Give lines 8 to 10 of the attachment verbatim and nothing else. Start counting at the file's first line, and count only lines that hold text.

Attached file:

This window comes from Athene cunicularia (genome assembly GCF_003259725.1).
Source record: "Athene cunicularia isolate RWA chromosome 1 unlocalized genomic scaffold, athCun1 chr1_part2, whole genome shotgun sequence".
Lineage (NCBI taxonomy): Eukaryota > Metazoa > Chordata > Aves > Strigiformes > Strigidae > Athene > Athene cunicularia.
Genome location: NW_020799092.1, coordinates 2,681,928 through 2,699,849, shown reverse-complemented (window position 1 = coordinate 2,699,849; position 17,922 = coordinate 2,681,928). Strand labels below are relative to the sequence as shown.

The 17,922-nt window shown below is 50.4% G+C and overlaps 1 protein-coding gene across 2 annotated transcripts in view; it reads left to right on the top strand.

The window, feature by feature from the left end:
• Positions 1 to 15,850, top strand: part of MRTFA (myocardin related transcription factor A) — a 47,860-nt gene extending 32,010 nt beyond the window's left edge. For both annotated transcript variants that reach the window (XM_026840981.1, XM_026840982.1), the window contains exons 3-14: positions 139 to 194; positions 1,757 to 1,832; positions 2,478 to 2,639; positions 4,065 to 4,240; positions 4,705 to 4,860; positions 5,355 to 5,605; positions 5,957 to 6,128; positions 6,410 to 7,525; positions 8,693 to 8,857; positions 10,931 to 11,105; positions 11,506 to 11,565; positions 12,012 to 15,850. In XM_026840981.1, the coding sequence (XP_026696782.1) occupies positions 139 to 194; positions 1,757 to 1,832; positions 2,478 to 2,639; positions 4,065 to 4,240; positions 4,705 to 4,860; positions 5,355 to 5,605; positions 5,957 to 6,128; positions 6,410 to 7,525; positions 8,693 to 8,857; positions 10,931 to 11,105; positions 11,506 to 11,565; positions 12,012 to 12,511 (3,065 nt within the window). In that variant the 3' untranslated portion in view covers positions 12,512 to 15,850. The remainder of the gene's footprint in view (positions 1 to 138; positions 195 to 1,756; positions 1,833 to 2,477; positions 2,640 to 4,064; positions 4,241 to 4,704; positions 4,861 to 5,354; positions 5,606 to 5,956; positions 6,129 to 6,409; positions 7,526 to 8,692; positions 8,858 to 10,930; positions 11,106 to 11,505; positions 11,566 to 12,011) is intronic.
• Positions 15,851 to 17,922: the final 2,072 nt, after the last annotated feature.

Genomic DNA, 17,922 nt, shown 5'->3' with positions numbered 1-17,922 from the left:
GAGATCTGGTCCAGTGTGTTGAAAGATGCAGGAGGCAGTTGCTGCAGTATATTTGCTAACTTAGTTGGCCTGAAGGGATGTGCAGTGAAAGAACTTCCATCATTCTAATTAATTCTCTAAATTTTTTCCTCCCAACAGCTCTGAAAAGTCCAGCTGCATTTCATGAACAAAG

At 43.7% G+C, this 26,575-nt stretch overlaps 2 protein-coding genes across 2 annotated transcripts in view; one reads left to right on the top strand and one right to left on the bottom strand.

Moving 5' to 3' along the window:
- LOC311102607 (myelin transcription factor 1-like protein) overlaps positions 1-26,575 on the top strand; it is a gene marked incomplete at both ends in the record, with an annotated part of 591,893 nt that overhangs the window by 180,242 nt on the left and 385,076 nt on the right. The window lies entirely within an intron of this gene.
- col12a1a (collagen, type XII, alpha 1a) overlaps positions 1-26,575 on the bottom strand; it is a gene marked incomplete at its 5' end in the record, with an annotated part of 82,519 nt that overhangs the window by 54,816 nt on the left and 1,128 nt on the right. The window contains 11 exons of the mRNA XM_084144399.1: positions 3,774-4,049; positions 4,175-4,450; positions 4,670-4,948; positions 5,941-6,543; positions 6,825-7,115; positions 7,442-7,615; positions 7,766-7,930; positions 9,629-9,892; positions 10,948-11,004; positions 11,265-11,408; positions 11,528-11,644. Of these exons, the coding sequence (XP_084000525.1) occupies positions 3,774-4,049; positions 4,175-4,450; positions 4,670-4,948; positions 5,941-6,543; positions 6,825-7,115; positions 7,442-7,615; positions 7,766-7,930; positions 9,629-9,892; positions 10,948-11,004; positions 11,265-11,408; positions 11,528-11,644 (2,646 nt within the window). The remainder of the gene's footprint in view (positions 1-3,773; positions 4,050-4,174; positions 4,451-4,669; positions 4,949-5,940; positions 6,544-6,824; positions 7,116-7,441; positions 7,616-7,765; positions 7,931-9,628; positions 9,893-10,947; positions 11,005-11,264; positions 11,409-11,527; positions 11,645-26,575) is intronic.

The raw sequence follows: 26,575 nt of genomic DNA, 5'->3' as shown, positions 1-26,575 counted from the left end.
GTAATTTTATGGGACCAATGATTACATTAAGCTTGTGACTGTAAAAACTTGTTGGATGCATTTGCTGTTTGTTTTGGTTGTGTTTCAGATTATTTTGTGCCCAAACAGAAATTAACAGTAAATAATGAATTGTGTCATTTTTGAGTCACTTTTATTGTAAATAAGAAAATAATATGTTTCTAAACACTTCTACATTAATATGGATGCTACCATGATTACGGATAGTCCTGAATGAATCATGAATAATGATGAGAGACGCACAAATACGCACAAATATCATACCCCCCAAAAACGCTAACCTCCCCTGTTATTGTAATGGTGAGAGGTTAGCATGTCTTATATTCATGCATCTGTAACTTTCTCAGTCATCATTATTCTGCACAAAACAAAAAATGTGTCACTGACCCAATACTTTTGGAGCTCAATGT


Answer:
• Positions 15,851 to 17,922: the final 2,072 nt, after the last annotated feature.

Genomic DNA, 17,922 nt, shown 5'->3' with positions numbered 1-17,922 from the left:
GAGATCTGGTCCAGTGTGTTGAAAGATGCAGGAGGCAGTTGCTGCAGTATATTTGCTAACTTAGTTGGCCTGAAGGGATGTGCAGTGAAAGAACTTCCATCATTCTAATTAATTCTCTAAATTTTTTCCTCCCAACAGCTCTGAAAAGTCCAGCTGCATTTCATGAACAAAG